THE AFRICA DIARIES: 2 WEEKS IN NAMIBIA
According to our friendly TripAdvisor helpers, the easiest way from Maun, Botswana to Windhoek, Namibia was by taking the bus, then hopping on a different bus, then taking a taxi to the Botswana-Namibia border, walking across the border, hitchhiking in the Kalahari desert, and then cabbing from the nearest town, Gobabis, to Windhoek.
It sounded intimidating to us as well, but between that and never leaving Botswana, we figured it was the better option.
We have to hand it to TripAdvisor, it went without a hitch.
We did get a bit nervous when we got to the portion with hitchhiking, and as we started to get hangry we may have started to bicker and maybe fight over who's stupid idea (Lucas's) it was to hitchhike in an empty desert where the only traffic seemed to be going into Botswana, not out. Maybe.
As we sat finishing our lunches, we saw our only hope driving into the empty gas station. A gentleman standing outside ran over and asked us if we needed a ride, told us the car that has just pulled in would be happy to.
We didn't even know if they knew each other.
Considering the town was over an hour and a half away, how much did the driver want for his generosity?
As our hearts sank, he finished with "Namibian."
So, like five dollars each. Sweet.
Since our rescuer was extremely sociable, especially about issues of the heart (he had three kids with three women and was a true romantic), the trip went by impossibly fast and our last direction was to cab from Gabobis to Windhoek.
Basically, we were in the clear unless we got kidnapped.
So, to keep things interesting, we got kidnapped.
Basically, we agreed on a price and when we left short one person, the driver assumed we would cover the cost. Even at our insistence that we would not.
We were still on our way out of town at this point and we repeatedly said he needed to let us out, or expect he wouldn't get the amount he wanted.
Since he refused to stop and let us out, and we still refused to pay the price he wanted, we spent the next hour and a half anxiously sitting in the back seat, wondering if he would drive us to an empty stretch of road and throw us or our bags out.
Africa is not as dramatic or scary as people say, so the only thing that ended up happening was a tense payment when we got to the city.
Windhoek was an exciting variation from the cities we had been visiting for the majority of this trip. With German colonialism influencing the architecture and street names, the city was a hybrid of Afrikaans, English, and German roots.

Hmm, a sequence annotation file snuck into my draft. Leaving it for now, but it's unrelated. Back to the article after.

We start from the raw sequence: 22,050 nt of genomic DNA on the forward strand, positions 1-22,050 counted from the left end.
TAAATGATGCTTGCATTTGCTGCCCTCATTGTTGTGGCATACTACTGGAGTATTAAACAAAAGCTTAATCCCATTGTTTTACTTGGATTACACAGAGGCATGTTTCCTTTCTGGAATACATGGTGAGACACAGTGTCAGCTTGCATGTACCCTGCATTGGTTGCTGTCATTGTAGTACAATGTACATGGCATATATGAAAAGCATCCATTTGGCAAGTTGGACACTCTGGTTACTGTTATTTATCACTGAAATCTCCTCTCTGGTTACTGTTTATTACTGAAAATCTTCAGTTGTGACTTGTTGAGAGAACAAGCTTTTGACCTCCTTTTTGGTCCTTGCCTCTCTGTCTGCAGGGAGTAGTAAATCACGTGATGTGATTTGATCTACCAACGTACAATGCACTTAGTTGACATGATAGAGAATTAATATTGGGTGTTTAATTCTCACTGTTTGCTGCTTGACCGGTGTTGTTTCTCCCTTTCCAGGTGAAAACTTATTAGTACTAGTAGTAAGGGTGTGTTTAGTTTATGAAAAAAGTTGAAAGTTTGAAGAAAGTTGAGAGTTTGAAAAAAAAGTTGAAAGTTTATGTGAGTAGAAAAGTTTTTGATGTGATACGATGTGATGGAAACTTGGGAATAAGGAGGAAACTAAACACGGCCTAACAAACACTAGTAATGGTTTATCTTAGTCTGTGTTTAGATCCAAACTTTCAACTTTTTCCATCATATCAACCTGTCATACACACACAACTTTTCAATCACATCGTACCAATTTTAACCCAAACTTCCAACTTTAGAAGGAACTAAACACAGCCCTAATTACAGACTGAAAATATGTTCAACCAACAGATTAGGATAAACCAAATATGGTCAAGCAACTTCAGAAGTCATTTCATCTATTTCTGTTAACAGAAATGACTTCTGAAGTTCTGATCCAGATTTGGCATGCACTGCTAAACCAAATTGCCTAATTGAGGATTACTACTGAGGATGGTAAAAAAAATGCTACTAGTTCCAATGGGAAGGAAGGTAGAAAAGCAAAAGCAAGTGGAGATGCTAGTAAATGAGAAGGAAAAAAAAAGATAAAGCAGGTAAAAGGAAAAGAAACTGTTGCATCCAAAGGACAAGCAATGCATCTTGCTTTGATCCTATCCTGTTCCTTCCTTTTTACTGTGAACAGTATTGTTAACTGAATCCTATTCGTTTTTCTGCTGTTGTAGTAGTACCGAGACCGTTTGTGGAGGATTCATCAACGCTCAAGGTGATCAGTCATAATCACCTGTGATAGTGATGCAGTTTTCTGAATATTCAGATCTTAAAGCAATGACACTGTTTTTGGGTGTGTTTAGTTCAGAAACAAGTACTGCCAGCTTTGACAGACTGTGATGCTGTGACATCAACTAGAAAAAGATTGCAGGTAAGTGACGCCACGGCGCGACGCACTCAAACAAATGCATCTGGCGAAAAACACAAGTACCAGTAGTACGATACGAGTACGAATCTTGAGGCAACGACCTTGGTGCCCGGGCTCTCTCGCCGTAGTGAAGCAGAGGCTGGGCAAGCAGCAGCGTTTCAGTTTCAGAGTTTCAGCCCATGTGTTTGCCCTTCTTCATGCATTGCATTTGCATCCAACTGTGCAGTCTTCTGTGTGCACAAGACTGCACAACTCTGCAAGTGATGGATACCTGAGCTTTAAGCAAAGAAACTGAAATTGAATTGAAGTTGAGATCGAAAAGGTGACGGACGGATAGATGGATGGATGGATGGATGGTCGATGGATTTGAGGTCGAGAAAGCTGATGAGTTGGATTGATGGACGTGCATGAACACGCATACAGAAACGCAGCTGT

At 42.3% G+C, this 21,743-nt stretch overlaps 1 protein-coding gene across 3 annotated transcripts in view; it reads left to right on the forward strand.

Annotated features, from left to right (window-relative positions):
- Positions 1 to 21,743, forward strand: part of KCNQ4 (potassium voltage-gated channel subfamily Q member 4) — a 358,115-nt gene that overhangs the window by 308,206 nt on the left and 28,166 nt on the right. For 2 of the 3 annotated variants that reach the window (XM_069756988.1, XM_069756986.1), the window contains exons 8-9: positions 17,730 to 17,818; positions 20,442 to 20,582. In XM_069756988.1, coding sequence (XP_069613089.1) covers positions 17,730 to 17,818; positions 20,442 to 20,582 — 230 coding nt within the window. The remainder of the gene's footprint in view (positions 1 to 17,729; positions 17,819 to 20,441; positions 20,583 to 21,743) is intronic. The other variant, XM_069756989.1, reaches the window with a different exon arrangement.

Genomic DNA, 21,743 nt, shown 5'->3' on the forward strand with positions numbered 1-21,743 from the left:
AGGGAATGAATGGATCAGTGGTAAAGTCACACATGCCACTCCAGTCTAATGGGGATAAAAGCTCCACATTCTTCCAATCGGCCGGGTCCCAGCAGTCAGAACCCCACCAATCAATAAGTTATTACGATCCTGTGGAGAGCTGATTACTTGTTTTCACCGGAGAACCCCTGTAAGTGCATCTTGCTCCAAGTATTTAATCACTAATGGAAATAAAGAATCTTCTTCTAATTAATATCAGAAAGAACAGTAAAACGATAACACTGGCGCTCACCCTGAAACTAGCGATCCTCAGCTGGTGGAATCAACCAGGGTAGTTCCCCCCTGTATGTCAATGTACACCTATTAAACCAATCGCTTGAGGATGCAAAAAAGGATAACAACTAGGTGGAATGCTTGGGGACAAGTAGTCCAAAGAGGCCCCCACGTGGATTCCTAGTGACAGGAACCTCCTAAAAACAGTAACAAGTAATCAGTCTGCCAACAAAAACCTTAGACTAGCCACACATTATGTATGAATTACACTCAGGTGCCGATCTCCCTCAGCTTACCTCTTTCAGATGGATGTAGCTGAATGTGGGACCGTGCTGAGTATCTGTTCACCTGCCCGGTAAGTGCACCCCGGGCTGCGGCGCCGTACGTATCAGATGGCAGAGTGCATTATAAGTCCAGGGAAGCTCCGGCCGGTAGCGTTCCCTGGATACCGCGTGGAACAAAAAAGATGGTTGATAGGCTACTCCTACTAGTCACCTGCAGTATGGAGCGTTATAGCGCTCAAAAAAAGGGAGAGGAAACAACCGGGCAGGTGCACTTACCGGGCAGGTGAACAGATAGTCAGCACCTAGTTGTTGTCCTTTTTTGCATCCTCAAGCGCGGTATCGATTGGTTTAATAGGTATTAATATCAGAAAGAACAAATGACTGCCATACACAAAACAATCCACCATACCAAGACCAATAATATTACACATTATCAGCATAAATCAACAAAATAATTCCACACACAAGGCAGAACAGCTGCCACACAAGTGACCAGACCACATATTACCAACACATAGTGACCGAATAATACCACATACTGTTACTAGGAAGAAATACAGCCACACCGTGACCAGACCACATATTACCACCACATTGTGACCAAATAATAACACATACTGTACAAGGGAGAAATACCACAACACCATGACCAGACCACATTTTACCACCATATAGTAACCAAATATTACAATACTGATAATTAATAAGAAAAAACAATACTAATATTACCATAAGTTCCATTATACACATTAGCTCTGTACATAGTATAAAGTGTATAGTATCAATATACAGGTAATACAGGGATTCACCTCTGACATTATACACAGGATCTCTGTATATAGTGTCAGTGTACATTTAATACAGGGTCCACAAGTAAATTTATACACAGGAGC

Interestingly enough, we found out on a walking tour of the city that a few of the beautiful and imposing buildings within the city were actually provided thanks to North Korea due to Namibia supplying them with Uranium. Who knew?
Our first taste of Namibia was at Joe's Beerhouse where we sampled Oryx schnitzel and Kudu steak, our first game of the trip (that we know of, Kenya mystery meat might have surprised us). We are always hungry and we love food, but this was next level delicious.
Ready for our travel disasters to end, we went to Europcar to rent a vehicle for 28 days.
We set off in our little Toyota Corolla, excited to have our own set of wheels.
Enroute to Swakopmund, we detoured to a Gross Barmen Hot Springs Resort for a dip in a desert resort pool, and then on to Spitzkoppe. Literally a big rock. In the middle of nowhere.
The road you take to get there is designed how you'd expect a road to take you to the middle of nowhere in the desert is designed, ie. for 4x4s, not Toyota Corollas.
Don't let this picture deceive you, this road was a bitch.
We made it in one piece, took some pictures of the rock, and made the painful journey back to pavement.
Another interesting fact about Namibia that you should note: there is only about one main highway in the entire country. Which is fine, for a population of approximately two million. We'll come back to that later.
Due to our detour, we arrived late at night, breaking our promise to not drive at night on our first night.
Swakopmund is hailed the adventure capital of Namibia, so we were surprised to arrive to a city empty of...anyone. We passed no vehicles, no people, no open stores, and I started to question my apocalypse preparation.
When we found an open German restaurant, packed full of people, it felt like the whole town was inside.
Basically, pretty much everyone lives in Windhoek, and the rest of the country is very, very, very sparsely populated.
Since the next day was Sunday, the entire town was basically shut down. With our new freedom, that meant we could make split decisions to drive to places like Cape Cross Seal Colony.
Lucky for us, we were there at the perfect time to see thousands of seals, and plenty of seal babies who's big eyes could get them anything they wanted.
Even the walkway was guarded by seals, forcing onlookers to hurry around them, though they seemed completely unconcerned by the humans walking among them, even posing and getting as close to the camera as we would allow.
Sure, they are cute, but only when there is a healthy distance between their teeth and your flesh.
Lucas learned that the hard way when his antagonizing got him chased by angry seals who had managed to slip onto the walkway through a hole in the posts.
This is their walkway now.
Once we managed to tear ourselves away from the curious colony of seals, we backtracked back to Swakopmund, stopping at a shipwreck. If you have the time, you could view the eerie graves of many ships, and wildlife along the inhospitable Skeleton Coast.
On a lighter note than death and shipwrecks, the next day we took to the sand dunes of the Namib Desert to quad and sandboard. We spent most of the day gaining as much speed as possible to climb the steep dunes and rip down the same side, forming our own little half-pipes in the desert sand.
And, if you don't gain enough speed?
Well, Lucas found that out for us too.
You roll your quad down the sand dune, and hope you aren't in its path.
At this point we were still pretty fond of the desert, so after lazy day in Swakopmund, we decided to drive the long stretch of desert to Sesriem and the famous Sossuvlei, conveniently located as far out of the way as possible.
We learned to hate the desert.
We learned Toyota Corollas were never meant to grace the roads of Namibia.
We drove over eight hours on rough gravel. Not gravel like you or I might be used to in Canada. Gravel that was formed in hell itself to make your entire life miserable for as long as your tires are on it.
Can you tell where the road ends and the desert begins?